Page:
‘Tis the Season to be Merry

Have you filled up your car with sub-$2 per gallon gas?  If you haven’t had the privilege yet, you shouldn’t have to wait very long.  The national average price for a gallon of regular unleaded gasoline sits just above the $2 level and is trending downward.  In fact, there are 29 states offering gasoline for under $2 per gallon.  For some perspective, prices are down 24% from last December and 38% below December 2013 levels.  These lower prices will have a meaningful impact on the average US household, which can expect to spend about $750 less on gasoline this year.  Think of it as an unexpected year-end bonus courtesy of the oil and gas industry.  I’m pretty sure Clark Griswold would agree that it’s better than the jelly of the month club.

What’s behind this pleasant surprise?  While there are several factors, the most significant reason is the huge increase in US oil production, which has reduced the amount of oil we import each year.  Since 2008, domestic output has grown 80% to 9 million barrels a day.  Over that same time period, domestic demand has barely budged.  As a result, we are now importing about 2 million fewer barrels of oil per day.  Members of OPEC aren’t happy.  They still produce the same amount of oil, but this shift in supply and demand has driven the price of oil down sharply.  OPEC’s plan seems to be to keep pumping oil until they drive the price of oil down to the point where US producers can’t make a profit.  Prices are very close to that level, but continuous improvements in US oil production efficiency have lowered extraction costs substantially.  Energy companies now spend $36.20 to produce a barrel of oil in the US.   The spot price of oil sits just above that level at $36.31.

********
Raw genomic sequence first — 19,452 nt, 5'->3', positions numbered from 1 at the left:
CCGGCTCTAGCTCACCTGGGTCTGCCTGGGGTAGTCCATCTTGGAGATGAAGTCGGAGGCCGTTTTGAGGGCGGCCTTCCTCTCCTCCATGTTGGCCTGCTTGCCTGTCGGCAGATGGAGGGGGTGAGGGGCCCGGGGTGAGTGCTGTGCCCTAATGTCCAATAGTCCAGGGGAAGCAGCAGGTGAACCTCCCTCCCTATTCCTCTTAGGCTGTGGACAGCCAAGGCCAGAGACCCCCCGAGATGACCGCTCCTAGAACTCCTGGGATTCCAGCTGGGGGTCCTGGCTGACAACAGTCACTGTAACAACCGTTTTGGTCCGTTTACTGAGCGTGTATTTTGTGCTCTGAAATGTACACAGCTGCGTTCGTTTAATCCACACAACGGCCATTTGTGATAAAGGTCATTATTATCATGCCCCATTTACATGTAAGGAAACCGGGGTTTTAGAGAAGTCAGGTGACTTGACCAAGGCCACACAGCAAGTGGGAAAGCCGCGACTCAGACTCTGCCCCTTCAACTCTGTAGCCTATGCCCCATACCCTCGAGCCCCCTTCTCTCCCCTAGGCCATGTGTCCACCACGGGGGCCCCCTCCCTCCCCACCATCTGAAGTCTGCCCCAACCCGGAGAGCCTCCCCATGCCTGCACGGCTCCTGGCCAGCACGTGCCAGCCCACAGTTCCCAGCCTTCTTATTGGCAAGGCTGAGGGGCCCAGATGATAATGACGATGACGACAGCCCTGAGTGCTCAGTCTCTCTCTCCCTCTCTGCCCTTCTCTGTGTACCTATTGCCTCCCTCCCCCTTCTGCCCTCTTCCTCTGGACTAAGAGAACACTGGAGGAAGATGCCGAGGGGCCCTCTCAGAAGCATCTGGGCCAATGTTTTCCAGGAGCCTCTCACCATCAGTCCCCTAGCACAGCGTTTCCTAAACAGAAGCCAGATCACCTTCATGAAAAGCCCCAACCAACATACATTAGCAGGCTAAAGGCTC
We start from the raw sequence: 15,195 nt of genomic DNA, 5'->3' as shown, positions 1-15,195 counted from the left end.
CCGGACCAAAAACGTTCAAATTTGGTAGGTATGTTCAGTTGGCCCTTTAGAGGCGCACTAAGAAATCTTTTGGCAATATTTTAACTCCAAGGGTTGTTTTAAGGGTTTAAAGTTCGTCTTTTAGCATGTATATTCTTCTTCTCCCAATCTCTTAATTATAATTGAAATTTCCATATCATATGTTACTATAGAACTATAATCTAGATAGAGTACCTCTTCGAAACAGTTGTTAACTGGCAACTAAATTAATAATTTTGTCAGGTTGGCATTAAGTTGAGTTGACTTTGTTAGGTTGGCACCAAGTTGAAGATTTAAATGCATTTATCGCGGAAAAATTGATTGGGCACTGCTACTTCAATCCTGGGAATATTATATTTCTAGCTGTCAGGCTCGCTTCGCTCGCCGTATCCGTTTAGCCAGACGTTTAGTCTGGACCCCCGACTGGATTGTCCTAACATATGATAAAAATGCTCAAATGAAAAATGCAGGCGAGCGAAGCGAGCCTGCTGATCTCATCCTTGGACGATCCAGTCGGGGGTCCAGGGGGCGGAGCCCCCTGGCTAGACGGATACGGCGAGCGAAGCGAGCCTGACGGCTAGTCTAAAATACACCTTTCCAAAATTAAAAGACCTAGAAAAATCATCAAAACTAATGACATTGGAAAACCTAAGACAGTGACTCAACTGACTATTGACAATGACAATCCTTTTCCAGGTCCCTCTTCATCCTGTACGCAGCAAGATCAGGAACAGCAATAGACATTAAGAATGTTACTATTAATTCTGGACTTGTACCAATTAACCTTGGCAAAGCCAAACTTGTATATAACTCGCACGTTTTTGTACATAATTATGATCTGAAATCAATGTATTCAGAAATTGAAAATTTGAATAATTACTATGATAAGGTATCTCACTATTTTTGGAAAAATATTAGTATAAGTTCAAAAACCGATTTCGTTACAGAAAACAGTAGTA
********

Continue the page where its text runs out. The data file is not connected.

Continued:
That’s not to say the US energy sector hasn’t suffered. Jobs have been axed, rig counts have dropped and revenue is down. Capital spending among energy companies has been reduced by $250 billion in 2015 and $320 billion more will be slashed for 2016.

While the news may not be great for the energy sector, other industries have greatly benefited from lower energy prices.  Excluding the energy sector, capital spending at S&P 500 companies is up almost 16% over 2014. The transportation, chemical and utility industries have gotten a surprise lift to profit margins this year.  Auto sales are within striking distance of eclipsing the 14-year-old record of 17.4 million vehicles sold.  Inflation has been kept in check in part because of the decline in energy prices.

Where do we go from here? It will take some time to reach equilibrium of supply and demand, then work off the excess global energy inventory that’s been building for the past year and a half.  The energy market also has to absorb an estimated 1 million additional barrels a day of production once economic sanctions are lifted against Iran in 2016.  It’s estimated equilibrium won’t be reached until the second half of 2016 and the excess inventory won’t be worked off for another year or two after that.  During this period, energy and gas prices should stay relatively low as many expect the price of oil to remain below $60 per barrel for at least the next few years.  The benefits of lower energy costs should continue for many companies outside the energy sector, boosting their profit margins.  Energy companies with too much debt or that are too dependent on high oil and gas prices will struggle. There will be industry consolidation as companies with deep pockets and lower cost structures use this period to purchase attractive assets at discount prices.

The events afflicting the energy sector illustrate why we believe in investing in high quality, dividend-paying companies.  During times like these, owning high-quality companies with strong balance sheets helps us sleep better at night.  These companies have the financial wherewithal to make it through tough times and emerge stronger once the storm has passed.  Our Dividend Growth Portfolio consists of high quality companies that have a track record of increasing their dividends in good times and bad.  Contact your FIA to learn more about the Dividend Growth Portfolio.